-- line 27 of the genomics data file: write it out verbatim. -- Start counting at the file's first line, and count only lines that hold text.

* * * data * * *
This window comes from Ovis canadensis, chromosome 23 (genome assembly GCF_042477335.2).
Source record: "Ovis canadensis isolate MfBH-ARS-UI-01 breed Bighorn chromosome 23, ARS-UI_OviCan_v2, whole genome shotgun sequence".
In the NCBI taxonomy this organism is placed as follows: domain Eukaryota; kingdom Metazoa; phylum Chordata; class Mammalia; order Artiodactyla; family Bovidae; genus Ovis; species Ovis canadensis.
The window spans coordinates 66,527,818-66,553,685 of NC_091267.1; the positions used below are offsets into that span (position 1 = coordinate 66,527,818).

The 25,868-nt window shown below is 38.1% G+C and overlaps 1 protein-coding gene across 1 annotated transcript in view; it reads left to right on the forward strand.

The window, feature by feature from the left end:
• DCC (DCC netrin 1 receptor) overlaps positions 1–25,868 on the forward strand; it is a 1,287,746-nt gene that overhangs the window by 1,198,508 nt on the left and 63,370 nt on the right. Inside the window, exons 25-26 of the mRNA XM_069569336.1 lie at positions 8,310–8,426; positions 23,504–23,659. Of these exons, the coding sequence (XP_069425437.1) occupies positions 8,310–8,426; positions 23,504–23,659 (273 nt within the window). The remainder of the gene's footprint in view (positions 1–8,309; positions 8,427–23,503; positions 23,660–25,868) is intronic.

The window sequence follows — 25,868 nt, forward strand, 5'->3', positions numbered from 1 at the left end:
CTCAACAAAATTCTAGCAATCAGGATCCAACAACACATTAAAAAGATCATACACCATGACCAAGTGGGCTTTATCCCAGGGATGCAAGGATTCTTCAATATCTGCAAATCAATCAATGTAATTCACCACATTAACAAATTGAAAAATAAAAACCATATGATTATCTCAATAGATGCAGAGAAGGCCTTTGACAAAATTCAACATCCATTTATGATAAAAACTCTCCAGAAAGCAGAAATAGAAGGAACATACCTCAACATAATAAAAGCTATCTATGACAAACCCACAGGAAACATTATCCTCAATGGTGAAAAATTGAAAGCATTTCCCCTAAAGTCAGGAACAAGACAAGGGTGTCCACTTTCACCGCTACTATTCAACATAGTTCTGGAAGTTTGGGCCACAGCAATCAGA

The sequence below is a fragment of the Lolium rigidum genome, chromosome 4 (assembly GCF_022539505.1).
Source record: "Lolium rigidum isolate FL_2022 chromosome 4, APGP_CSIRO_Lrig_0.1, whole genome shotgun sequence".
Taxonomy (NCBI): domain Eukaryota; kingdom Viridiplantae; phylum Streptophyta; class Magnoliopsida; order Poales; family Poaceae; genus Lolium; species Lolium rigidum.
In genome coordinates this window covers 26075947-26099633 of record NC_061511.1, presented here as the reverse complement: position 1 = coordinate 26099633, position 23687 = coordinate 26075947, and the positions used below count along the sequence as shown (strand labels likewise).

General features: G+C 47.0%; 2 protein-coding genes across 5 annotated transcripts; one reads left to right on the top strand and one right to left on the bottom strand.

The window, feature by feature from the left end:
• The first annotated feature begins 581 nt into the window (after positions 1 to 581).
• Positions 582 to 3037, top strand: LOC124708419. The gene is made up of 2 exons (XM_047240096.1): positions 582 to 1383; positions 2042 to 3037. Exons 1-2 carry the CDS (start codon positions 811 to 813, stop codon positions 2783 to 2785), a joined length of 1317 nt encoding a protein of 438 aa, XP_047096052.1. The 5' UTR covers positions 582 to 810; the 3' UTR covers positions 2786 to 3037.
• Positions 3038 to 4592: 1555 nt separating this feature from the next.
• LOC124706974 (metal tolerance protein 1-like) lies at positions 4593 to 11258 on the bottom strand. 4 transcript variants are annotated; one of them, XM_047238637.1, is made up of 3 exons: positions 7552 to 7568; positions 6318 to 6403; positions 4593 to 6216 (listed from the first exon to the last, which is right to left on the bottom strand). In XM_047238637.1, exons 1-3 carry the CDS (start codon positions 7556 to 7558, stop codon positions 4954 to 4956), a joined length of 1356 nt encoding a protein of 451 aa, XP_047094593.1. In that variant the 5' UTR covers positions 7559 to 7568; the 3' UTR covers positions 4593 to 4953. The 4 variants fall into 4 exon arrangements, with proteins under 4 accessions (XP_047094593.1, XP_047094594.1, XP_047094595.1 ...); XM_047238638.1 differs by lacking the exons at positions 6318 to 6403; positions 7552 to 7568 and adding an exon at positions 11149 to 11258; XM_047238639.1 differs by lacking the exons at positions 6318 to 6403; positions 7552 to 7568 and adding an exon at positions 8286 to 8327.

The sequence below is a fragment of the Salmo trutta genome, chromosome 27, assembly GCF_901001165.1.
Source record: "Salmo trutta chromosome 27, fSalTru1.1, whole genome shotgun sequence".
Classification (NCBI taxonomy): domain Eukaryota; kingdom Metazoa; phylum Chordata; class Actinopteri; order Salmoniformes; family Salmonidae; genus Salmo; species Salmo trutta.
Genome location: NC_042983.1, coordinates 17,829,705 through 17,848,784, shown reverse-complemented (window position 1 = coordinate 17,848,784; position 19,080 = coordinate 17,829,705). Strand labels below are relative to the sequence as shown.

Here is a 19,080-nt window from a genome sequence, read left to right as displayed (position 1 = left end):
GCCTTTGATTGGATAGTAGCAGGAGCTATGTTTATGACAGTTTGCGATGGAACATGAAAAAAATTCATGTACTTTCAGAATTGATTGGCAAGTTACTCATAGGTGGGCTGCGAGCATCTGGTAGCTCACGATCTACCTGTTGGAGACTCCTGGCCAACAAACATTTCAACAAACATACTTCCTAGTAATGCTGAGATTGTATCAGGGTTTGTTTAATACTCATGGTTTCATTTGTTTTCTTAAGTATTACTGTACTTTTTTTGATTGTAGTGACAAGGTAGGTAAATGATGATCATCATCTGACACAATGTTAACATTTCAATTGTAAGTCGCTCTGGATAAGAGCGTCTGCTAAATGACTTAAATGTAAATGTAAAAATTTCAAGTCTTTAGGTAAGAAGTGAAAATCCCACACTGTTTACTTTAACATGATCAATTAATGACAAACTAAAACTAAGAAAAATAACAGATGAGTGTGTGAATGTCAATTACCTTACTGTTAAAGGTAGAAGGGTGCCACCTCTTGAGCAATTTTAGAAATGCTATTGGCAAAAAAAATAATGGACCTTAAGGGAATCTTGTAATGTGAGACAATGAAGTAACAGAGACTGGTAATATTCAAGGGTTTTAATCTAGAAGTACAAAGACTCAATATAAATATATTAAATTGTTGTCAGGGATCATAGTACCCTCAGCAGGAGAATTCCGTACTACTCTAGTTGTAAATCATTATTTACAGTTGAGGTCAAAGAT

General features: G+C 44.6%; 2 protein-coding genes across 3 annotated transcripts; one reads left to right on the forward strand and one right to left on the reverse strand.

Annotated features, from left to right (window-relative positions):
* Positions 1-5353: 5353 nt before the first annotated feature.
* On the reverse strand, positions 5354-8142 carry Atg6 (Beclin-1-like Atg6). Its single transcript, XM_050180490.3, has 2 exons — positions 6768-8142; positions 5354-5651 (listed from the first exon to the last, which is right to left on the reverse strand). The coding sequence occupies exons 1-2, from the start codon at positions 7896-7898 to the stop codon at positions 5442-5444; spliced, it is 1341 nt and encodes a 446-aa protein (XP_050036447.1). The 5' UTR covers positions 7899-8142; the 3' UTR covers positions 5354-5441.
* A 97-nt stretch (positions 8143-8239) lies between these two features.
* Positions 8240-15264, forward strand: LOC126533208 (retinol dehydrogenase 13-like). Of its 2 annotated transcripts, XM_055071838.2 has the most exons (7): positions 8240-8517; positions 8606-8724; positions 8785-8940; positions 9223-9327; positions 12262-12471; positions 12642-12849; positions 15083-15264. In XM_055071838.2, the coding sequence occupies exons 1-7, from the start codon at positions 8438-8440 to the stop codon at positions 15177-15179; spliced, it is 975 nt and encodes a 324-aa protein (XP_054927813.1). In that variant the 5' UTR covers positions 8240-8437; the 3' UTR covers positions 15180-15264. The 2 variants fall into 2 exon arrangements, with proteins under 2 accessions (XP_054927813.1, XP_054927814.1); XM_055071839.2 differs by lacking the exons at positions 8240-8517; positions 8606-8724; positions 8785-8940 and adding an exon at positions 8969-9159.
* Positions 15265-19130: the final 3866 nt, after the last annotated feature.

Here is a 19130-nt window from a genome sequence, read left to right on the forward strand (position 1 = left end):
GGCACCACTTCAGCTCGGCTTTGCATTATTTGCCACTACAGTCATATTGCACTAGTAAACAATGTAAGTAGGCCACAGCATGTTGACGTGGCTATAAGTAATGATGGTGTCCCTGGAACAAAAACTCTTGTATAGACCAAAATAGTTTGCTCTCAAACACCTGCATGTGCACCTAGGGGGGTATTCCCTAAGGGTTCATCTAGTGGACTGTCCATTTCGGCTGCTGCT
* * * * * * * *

Annotated features, from left to right (window-relative positions):